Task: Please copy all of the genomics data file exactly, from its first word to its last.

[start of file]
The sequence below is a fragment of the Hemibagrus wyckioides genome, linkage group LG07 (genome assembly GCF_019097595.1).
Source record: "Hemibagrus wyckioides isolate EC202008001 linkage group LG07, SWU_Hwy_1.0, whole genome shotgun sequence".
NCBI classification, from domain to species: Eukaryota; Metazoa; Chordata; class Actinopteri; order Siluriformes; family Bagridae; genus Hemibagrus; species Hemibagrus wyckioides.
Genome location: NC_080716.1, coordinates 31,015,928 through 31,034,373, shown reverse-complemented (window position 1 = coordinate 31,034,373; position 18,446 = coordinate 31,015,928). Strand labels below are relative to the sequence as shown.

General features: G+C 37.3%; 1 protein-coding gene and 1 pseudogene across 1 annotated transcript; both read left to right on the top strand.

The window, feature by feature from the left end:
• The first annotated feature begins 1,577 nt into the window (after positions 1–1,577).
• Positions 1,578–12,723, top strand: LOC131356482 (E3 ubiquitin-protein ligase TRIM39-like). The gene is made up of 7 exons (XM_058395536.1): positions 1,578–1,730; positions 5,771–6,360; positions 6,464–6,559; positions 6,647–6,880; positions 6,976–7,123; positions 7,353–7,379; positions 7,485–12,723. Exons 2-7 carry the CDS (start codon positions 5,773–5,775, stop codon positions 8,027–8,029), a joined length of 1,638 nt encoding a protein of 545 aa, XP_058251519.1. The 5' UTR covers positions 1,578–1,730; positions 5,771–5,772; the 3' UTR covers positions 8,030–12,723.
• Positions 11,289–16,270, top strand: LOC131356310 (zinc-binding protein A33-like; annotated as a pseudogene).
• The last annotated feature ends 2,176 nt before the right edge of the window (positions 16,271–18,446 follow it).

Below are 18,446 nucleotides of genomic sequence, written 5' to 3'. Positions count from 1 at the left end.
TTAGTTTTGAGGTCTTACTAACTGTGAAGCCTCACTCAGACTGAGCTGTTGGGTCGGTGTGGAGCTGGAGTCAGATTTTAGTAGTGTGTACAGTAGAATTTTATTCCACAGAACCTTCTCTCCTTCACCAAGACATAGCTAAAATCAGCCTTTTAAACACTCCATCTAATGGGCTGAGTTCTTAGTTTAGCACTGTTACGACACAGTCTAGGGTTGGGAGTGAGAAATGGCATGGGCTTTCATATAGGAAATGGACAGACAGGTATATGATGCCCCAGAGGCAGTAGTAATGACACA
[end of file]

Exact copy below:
The sequence below is a fragment of the Hemibagrus wyckioides genome, linkage group LG07 (genome assembly GCF_019097595.1).
Source record: "Hemibagrus wyckioides isolate EC202008001 linkage group LG07, SWU_Hwy_1.0, whole genome shotgun sequence".
NCBI classification, from domain to species: Eukaryota; Metazoa; Chordata; class Actinopteri; order Siluriformes; family Bagridae; genus Hemibagrus; species Hemibagrus wyckioides.
Genome location: NC_080716.1, coordinates 31,015,928 through 31,034,373, shown reverse-complemented (window position 1 = coordinate 31,034,373; position 18,446 = coordinate 31,015,928). Strand labels below are relative to the sequence as shown.

General features: G+C 37.3%; 1 protein-coding gene and 1 pseudogene across 1 annotated transcript; both read left to right on the top strand.

The window, feature by feature from the left end:
• The first annotated feature begins 1,577 nt into the window (after positions 1–1,577).
• Positions 1,578–12,723, top strand: LOC131356482 (E3 ubiquitin-protein ligase TRIM39-like). The gene is made up of 7 exons (XM_058395536.1): positions 1,578–1,730; positions 5,771–6,360; positions 6,464–6,559; positions 6,647–6,880; positions 6,976–7,123; positions 7,353–7,379; positions 7,485–12,723. Exons 2-7 carry the CDS (start codon positions 5,773–5,775, stop codon positions 8,027–8,029), a joined length of 1,638 nt encoding a protein of 545 aa, XP_058251519.1. The 5' UTR covers positions 1,578–1,730; positions 5,771–5,772; the 3' UTR covers positions 8,030–12,723.
• Positions 11,289–16,270, top strand: LOC131356310 (zinc-binding protein A33-like; annotated as a pseudogene).
• The last annotated feature ends 2,176 nt before the right edge of the window (positions 16,271–18,446 follow it).

Below are 18,446 nucleotides of genomic sequence, written 5' to 3'. Positions count from 1 at the left end.
TTAGTTTTGAGGTCTTACTAACTGTGAAGCCTCACTCAGACTGAGCTGTTGGGTCGGTGTGGAGCTGGAGTCAGATTTTAGTAGTGTGTACAGTAGAATTTTATTCCACAGAACCTTCTCTCCTTCACCAAGACATAGCTAAAATCAGCCTTTTAAACACTCCATCTAATGGGCTGAGTTCTTAGTTTAGCACTGTTACGACACAGTCTAGGGTTGGGAGTGAGAAATGGCATGGGCTTTCATATAGGAAATGGACAGACAGGTATATGATGCCCCAGAGGCAGTAGTAATGACACA